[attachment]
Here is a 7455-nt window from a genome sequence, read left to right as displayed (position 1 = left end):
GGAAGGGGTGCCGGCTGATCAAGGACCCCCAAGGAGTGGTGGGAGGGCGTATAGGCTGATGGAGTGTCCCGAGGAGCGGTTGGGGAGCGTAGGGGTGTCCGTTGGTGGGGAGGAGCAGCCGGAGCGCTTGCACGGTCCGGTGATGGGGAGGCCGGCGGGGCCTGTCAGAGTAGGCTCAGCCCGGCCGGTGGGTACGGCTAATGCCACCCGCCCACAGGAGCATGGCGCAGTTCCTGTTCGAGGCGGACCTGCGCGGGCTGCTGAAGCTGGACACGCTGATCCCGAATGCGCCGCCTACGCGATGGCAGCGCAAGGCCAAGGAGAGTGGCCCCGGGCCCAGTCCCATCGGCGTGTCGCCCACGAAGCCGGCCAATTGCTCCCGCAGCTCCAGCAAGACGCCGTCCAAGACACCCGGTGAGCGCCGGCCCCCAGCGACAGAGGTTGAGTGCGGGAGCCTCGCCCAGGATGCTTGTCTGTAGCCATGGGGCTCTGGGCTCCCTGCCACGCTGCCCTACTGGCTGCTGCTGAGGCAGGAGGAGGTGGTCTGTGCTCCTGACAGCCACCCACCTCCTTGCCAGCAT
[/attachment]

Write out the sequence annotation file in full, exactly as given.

Here is a 7455-nt window from a genome sequence, read left to right as displayed (position 1 = left end):
GGAAGGGGTGCCGGCTGATCAAGGACCCCCAAGGAGTGGTGGGAGGGCGTATAGGCTGATGGAGTGTCCCGAGGAGCGGTTGGGGAGCGTAGGGGTGTCCGTTGGTGGGGAGGAGCAGCCGGAGCGCTTGCACGGTCCGGTGATGGGGAGGCCGGCGGGGCCTGTCAGAGTAGGCTCAGCCCGGCCGGTGGGTACGGCTAATGCCACCCGCCCACAGGAGCATGGCGCAGTTCCTGTTCGAGGCGGACCTGCGCGGGCTGCTGAAGCTGGACACGCTGATCCCGAATGCGCCGCCTACGCGATGGCAGCGCAAGGCCAAGGAGAGTGGCCCCGGGCCCAGTCCCATCGGCGTGTCGCCCACGAAGCCGGCCAATTGCTCCCGCAGCTCCAGCAAGACGCCGTCCAAGACACCCGGTGAGCGCCGGCCCCCAGCGACAGAGGTTGAGTGCGGGAGCCTCGCCCAGGATGCTTGTCTGTAGCCATGGGGCTCTGGGCTCCCTGCCACGCTGCCCTACTGGCTGCTGCTGAGGCAGGAGGAGGTGGTCTGTGCTCCTGACAGCCACCCACCTCCTTGCCAGCAT